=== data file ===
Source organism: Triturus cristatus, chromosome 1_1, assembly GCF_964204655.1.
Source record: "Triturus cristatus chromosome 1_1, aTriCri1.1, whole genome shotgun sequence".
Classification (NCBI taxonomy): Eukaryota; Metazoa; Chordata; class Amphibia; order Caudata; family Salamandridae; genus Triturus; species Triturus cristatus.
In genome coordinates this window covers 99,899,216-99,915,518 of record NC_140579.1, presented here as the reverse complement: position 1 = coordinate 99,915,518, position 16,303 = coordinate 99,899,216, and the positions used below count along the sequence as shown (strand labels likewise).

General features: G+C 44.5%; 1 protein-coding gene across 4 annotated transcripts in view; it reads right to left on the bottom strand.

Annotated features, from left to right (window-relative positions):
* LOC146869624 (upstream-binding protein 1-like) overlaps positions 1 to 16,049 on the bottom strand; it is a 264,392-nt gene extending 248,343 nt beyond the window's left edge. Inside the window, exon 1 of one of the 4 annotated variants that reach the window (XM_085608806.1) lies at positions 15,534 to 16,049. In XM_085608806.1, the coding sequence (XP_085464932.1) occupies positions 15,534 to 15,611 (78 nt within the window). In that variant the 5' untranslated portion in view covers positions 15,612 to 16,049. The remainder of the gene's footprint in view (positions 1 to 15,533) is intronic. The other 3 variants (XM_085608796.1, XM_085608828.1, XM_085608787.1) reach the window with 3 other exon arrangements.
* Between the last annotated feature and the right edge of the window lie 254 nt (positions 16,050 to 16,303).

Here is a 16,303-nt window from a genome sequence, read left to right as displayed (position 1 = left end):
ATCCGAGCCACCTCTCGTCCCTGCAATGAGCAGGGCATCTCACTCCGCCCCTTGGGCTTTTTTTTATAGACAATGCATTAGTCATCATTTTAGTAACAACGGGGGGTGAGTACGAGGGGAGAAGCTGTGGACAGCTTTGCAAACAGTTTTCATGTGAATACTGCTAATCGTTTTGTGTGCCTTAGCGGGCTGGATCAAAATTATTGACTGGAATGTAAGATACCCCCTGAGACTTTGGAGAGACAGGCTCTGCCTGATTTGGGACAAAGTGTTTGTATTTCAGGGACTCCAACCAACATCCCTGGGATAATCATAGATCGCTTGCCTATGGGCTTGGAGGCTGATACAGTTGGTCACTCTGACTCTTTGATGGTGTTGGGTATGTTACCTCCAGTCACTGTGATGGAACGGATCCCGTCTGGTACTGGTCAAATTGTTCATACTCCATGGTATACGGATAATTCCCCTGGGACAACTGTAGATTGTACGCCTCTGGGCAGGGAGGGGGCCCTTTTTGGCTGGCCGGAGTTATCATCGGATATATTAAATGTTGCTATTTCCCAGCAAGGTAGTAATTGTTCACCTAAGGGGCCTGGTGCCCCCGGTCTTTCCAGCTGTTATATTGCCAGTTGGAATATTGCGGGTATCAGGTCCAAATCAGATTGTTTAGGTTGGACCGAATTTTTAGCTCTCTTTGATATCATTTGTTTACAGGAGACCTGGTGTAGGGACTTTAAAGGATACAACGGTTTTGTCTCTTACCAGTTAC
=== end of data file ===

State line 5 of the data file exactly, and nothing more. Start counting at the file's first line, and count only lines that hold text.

General features: G+C 44.5%; 1 protein-coding gene across 4 annotated transcripts in view; it reads right to left on the bottom strand.